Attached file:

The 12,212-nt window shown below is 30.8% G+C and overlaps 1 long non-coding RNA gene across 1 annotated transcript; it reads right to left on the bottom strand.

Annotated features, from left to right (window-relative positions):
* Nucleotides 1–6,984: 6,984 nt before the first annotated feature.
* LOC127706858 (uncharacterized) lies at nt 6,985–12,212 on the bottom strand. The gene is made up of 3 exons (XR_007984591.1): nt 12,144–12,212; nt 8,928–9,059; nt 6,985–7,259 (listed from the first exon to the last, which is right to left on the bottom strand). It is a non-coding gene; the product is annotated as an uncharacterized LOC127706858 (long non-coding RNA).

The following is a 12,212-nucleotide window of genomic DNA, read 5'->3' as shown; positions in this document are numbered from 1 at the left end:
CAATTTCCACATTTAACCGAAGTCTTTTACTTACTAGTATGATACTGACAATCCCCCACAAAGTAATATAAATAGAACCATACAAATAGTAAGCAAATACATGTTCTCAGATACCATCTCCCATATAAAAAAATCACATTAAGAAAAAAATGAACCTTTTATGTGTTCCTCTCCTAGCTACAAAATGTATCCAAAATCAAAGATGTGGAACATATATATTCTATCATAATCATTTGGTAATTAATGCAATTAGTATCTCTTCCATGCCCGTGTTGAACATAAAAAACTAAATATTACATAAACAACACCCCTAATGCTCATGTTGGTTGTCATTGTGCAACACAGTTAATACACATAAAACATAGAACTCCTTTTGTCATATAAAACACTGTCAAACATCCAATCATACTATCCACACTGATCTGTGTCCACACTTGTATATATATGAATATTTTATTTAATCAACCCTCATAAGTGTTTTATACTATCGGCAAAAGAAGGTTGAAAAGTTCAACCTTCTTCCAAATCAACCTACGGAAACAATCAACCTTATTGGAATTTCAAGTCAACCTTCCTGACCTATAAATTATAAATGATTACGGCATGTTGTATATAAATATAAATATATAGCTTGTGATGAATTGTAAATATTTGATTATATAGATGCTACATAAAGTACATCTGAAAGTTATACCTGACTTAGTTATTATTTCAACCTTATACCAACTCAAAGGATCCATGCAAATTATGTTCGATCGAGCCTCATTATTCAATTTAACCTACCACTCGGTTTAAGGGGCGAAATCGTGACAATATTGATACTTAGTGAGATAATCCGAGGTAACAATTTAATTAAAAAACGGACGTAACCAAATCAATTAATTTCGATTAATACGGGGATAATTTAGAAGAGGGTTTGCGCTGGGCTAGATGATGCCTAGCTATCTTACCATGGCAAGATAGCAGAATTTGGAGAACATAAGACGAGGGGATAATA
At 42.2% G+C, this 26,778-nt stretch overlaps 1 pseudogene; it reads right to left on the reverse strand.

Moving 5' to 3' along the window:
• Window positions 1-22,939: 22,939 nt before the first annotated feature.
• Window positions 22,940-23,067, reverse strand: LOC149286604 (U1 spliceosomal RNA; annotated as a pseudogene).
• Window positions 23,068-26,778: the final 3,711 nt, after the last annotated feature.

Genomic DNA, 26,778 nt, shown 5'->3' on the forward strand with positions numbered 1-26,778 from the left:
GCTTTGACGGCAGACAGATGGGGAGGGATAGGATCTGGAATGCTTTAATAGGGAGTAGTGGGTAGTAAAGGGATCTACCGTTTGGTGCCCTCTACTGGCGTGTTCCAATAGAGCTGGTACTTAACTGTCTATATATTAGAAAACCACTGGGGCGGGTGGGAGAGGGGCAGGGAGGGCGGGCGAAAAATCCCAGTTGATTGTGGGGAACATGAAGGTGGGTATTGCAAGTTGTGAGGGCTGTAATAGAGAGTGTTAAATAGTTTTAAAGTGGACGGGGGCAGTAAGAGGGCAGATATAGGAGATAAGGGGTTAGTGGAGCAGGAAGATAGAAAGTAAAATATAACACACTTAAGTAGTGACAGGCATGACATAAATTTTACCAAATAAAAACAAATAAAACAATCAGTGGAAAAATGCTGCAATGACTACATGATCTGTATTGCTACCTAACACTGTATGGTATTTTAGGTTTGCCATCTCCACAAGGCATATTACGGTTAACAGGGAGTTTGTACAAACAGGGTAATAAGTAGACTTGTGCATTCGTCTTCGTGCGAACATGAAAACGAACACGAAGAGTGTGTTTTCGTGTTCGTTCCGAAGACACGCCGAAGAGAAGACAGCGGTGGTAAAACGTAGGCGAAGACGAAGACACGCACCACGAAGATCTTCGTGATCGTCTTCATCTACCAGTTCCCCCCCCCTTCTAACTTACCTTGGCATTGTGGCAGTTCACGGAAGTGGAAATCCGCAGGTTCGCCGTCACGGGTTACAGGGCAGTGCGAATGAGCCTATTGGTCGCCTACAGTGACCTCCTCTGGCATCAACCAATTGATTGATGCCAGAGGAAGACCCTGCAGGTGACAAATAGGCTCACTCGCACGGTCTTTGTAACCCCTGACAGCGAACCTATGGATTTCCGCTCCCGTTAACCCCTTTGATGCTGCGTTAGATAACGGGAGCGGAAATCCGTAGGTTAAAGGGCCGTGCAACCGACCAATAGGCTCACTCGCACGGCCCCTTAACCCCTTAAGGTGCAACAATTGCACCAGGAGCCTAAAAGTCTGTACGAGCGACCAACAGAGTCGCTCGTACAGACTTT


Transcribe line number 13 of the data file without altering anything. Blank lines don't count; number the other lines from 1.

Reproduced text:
GCTTTGACGGCAGACAGATGGGGAGGGATAGGATCTGGAATGCTTTAATAGGGAGTAGTGGGTAGTAAAGGGATCTACCGTTTGGTGCCCTCTACTGGCGTGTTCCAATAGAGCTGGTACTTAACTGTCTATATATTAGAAAACCACTGGGGCGGGTGGGAGAGGGGCAGGGAGGGCGGGCGAAAAATCCCAGTTGATTGTGGGGAACATGAAGGTGGGTATTGCAAGTTGTGAGGGCTGTAATAGAGAGTGTTAAATAGTTTTAAAGTGGACGGGGGCAGTAAGAGGGCAGATATAGGAGATAAGGGGTTAGTGGAGCAGGAAGATAGAAAGTAAAATATAACACACTTAAGTAGTGACAGGCATGACATAAATTTTACCAAATAAAAACAAATAAAACAATCAGTGGAAAAATGCTGCAATGACTACATGATCTGTATTGCTACCTAACACTGTATGGTATTTTAGGTTTGCCATCTCCACAAGGCATATTACGGTTAACAGGGAGTTTGTACAAACAGGGTAATAAGTAGACTTGTGCATTCGTCTTCGTGCGAACATGAAAACGAACACGAAGAGTGTGTTTTCGTGTTCGTTCCGAAGACACGCCGAAGAGAAGACAGCGGTGGTAAAACGTAGGCGAAGACGAAGACACGCACCACGAAGATCTTCGTGATCGTCTTCATCTACCAGTTCCCCCCCCCTTCTAACTTACCTTGGCATTGTGGCAGTTCACGGAAGTGGAAATCCGCAGGTTCGCCGTCACGGGTTACAGGGCAGTGCGAATGAGCCTATTGGTCGCCTACAGTGACCTCCTCTGGCATCAACCAATTGATTGATGCCAGAGGAAGACCCTGCAGGTGACAAATAGGCTCACTCGCACGGTCTTTGTAACCCCTGACAGCGAACCTATGGATTTCCGCTCCCGTTAACCCCTTTGATGCTGCGTTAGATAACGGGAGCGGAAATCCGTAGGTTAAAGGGCCGTGCAACCGACCAATAGGCTCACTCGCACGGCCCCTTAACCCCTTAAGGTGCAACAATTGCACCAGGAGCCTAAAAGTCTGTACGAGCGACCAACAGAGTCGCTCGTACAGACTTT